SOUTH EAST ESSEX NEWS approached the County Durham constabulary and asked: has the relaxation of cannabis laws been good or bad for County Durham?

How much money was previously spent enforcing Prohibition, and has refusing to enforce it freed up police resources, in this age of Austerity, in specific, quantifiable ways? Have any consequences been noted in areas such as public health, mental health, the use of harder drugs, police morale, community relations? Has there been any rise or decline in other recorded crimes?

Speaking to SOUTH EAST ESSEX NEWS by phone, the Head of Policy & Communications at County Durham Police seemed happy with this experiment in decriminalisation, and optimistic that it will continue. He admitted however that he could not answer any of our questions: he did not have the relevant statistics.

This was confirmed in a subsequent email from PCC Hogg, who told us: “Much of the information that you request is not available.”

The Police & Crime Commissioner’s words were echoed by County Durham Council. Regarding their county’s year-and-a-half-long policy, a spokesperson told us: “We have received no analysis, and have not completed an analysis ourselves.”

Nor could any individual councillor offer much. Of one hundred and twenty-five county councillors, a number replied to our enquiries but none had any facts or figures.

Two councillors expressed opposition to the policy. One said he “feels” that cannabis was a factor in the suicide of a relative, although he admitted there were no indications that the suicide-rate has risen in County Durham over the last year. Another claimed that “druggies” progress from cannabis to harder substances, and that cannabis use is a “trigger” for other offences. He was also unable to demonstrate any way in which these problems have worsened in County Durham following the shift in the police’s priorities.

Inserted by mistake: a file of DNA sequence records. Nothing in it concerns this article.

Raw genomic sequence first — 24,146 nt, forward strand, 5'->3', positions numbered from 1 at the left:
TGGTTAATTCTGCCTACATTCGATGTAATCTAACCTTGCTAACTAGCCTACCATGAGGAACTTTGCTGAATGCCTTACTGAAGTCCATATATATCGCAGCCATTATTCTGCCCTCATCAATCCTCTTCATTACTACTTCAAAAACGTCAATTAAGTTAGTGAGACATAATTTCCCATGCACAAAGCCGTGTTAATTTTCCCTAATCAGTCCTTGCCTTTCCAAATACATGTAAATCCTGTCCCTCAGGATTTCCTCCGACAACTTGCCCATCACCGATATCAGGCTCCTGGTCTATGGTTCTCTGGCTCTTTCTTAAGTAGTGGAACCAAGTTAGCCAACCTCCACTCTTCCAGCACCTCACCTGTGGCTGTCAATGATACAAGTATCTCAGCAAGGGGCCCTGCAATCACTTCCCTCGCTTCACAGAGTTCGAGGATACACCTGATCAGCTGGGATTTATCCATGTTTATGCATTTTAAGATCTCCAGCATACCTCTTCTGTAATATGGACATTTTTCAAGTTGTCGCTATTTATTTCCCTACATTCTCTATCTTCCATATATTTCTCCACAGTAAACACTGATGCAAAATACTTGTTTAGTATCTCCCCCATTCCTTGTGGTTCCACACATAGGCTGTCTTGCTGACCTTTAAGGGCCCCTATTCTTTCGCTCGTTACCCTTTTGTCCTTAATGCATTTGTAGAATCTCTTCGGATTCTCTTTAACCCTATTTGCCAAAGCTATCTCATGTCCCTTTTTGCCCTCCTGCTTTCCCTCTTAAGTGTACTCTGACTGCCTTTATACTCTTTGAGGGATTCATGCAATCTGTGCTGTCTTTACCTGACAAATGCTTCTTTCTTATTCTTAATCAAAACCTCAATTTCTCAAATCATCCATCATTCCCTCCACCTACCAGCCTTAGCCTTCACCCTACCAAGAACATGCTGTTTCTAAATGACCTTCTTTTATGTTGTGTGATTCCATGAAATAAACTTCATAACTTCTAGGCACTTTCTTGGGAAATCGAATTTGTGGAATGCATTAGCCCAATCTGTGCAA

Similarly, the relevant agencies were unable to say whether incidences and severity of mental illnesses are rising or falling or stable across County Durham.

PCC Ron Hogg can at least brag that no-one seems able to point to any failings of his policy. But the next time the County Durham Constabulary initiate a radical and very useful experiment, perhaps someone could take notes.



Tell us a bit about yourself.

I was born and raised in Glasgow but have been living in London for the last two years. I’m probably a bit unusual among the poetry community in that I didn’t fancy myself as much of a creative type until I was around 20 – I was never the type to be writing angsty lyrics in the back of my school jotters. As a result there is almost no written record of my angsty teenage years, which suits me quite well.

I grew up listening to hip-hop and got into writing and performing with my friends Johnny and Paul around 4 years ago. We called ourselves Futurology and managed to progress from pretty terrible to pretty decent within a fairly short time. We’re still active – through the wonders of technology I’m still able to work on new material with them despite living several hundred miles away. This seems like a good point to plug our Facebook page

I developed an interest in spoken word poetry shortly after moving to London. It appealed to me because of the obvious similarities with hip-hop, as well as the fact that it’s much easier to write and that there’s a very active community here, offering plenty of opportunities to perform. I started organising my own event, Extra Second London, back in August 2016 and it’s been running every month since.

Tell us about your poetry-night “Extra Second London.”

As mentioned above, I started attending poetry events on a pretty regular basis after moving to London. One issue I had with these events though was that there was little to no room for discussion – I would often see a poet perform a really thought-provoking piece that might have changed my perspective on something, but there was no real opportunity to discuss this as they would be followed on stage by another poet who may be talking about something completely different. I found that a lot of people agreed with this view, which led me to believe there would be interest in an event that allowed discussion alongside the poetry.